Be SunSmart this summer!
|Some sunshine is essential for health, but too much causes sunburn, skin ageing, eye damage and skin cancer. The challenge is to find a healthy balance while still enjoying our outdoors Aussie lifestyle.
When to protect
The SunSmart UV index provides the best guide to when you are most at risk from the sun’s ultraviolet (UV) rays. Protection is recommended when the UV Index is 3 or more.
The UV index is reported every day for over 200 locations in the weather section of the newspaper and on the Bureau of Meteorology website at www.bom.gov.au.
Sunscreen is not enough
Sunscreen should not be the only line of defence for sun damage. The Cancer Council also advises these other SunSmart strategies:
• Wear dark, close-weave materials and cover as much skin as possible.
• Try to stay in the shade.
• Wear a broad-brimmed, legionnaire or bucket-style hat.
• Wear close-fitting wrap-around sunglasses that meet the Australian Standard AS 1067.
• Minimise your time in the sun between 10am-3pm.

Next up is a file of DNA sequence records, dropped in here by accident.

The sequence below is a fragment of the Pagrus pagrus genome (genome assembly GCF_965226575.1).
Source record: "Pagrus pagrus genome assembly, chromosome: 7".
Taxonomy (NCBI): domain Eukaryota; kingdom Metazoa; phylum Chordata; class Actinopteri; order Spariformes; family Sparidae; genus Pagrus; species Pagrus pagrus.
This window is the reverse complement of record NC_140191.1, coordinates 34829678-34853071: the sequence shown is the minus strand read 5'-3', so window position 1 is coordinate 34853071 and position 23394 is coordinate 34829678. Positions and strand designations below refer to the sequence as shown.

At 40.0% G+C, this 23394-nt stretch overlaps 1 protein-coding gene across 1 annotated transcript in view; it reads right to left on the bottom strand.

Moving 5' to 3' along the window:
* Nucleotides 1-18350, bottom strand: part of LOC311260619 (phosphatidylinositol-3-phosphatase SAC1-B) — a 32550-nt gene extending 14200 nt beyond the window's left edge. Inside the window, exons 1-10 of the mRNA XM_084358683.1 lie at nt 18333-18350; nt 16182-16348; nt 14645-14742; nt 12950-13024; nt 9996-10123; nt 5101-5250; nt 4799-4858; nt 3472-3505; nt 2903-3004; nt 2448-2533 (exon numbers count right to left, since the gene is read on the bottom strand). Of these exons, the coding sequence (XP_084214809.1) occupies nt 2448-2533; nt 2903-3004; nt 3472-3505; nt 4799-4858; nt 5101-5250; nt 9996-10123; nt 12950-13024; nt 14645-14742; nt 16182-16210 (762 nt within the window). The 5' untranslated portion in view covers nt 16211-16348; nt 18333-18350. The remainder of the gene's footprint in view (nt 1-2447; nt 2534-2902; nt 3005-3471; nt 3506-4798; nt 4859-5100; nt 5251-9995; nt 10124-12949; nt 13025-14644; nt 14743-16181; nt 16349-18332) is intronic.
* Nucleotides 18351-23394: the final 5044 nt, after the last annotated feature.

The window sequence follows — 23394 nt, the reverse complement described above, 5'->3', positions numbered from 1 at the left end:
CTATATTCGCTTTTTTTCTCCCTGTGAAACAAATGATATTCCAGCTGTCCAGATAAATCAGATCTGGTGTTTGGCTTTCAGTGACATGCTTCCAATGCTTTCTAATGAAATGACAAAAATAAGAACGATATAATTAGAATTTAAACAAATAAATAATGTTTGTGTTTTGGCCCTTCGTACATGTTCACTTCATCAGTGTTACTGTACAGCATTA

Use sunscreen correctly
Most of us do not use enough sunscreen or do not apply it properly. This results in a reduction in the sun protection factor (SPF) from sunscreen by as much as 75%!
• Choose a broad-spectrum, water-resistant sunscreen with SPF of 30+, which filters 96.7% of UV radiation when used correctly.
• Apply to clean, dry skin, at least 20 minutes before going outside.
• Use enough: 1 teaspoon for each limb, the back and torso, and ½ teaspoon for the face and neck.
• Reapply every 2 hours, or more often if swimming or sweating.
• Discard after the use-by date.
What about vitamin D?
While too much sunshine is harmful, some exposure is needed to produce vitamin D for healthy bones. Most people get adequate vitamin D from normal day-to-day outdoor activities.
In summer, a few minutes of unprotected sun on most days on the face, arms and hands is enough. In winter, in the southern states, people may need 2-3 hours of sun exposure each week.
Some people, such as the elderly, those with dark skin and those who cover their skin for religious reasons, may need a vitamin D supplement. Speak to your doctor if concerned.
For more information: www.cancer.org.au.
Please note this information was correct at time of printing.
For up to date information, speak to your doctor.Source: Summer 2009 Edition | Page 1
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